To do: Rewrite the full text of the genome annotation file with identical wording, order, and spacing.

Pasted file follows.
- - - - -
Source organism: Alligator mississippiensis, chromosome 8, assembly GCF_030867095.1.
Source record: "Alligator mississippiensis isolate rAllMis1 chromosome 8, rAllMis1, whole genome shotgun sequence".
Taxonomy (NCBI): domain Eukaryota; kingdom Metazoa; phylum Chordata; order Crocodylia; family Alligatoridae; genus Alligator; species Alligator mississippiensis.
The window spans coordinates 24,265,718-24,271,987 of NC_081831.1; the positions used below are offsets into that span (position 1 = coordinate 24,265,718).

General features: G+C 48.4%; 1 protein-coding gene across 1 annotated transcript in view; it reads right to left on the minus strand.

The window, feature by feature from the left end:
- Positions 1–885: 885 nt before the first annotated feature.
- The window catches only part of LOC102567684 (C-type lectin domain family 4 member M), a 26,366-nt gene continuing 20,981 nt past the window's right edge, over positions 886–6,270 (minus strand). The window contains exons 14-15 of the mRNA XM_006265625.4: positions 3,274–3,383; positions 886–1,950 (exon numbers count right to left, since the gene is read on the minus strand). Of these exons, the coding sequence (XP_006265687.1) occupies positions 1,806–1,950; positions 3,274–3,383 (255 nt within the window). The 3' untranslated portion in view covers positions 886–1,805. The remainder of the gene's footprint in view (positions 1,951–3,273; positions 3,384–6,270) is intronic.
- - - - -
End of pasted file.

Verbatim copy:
Source organism: Alligator mississippiensis, chromosome 8, assembly GCF_030867095.1.
Source record: "Alligator mississippiensis isolate rAllMis1 chromosome 8, rAllMis1, whole genome shotgun sequence".
Taxonomy (NCBI): domain Eukaryota; kingdom Metazoa; phylum Chordata; order Crocodylia; family Alligatoridae; genus Alligator; species Alligator mississippiensis.
The window spans coordinates 24,265,718-24,271,987 of NC_081831.1; the positions used below are offsets into that span (position 1 = coordinate 24,265,718).

General features: G+C 48.4%; 1 protein-coding gene across 1 annotated transcript in view; it reads right to left on the minus strand.

The window, feature by feature from the left end:
- Positions 1–885: 885 nt before the first annotated feature.
- The window catches only part of LOC102567684 (C-type lectin domain family 4 member M), a 26,366-nt gene continuing 20,981 nt past the window's right edge, over positions 886–6,270 (minus strand). The window contains exons 14-15 of the mRNA XM_006265625.4: positions 3,274–3,383; positions 886–1,950 (exon numbers count right to left, since the gene is read on the minus strand). Of these exons, the coding sequence (XP_006265687.1) occupies positions 1,806–1,950; positions 3,274–3,383 (255 nt within the window). The 3' untranslated portion in view covers positions 886–1,805. The remainder of the gene's footprint in view (positions 1,951–3,273; positions 3,384–6,270) is intronic.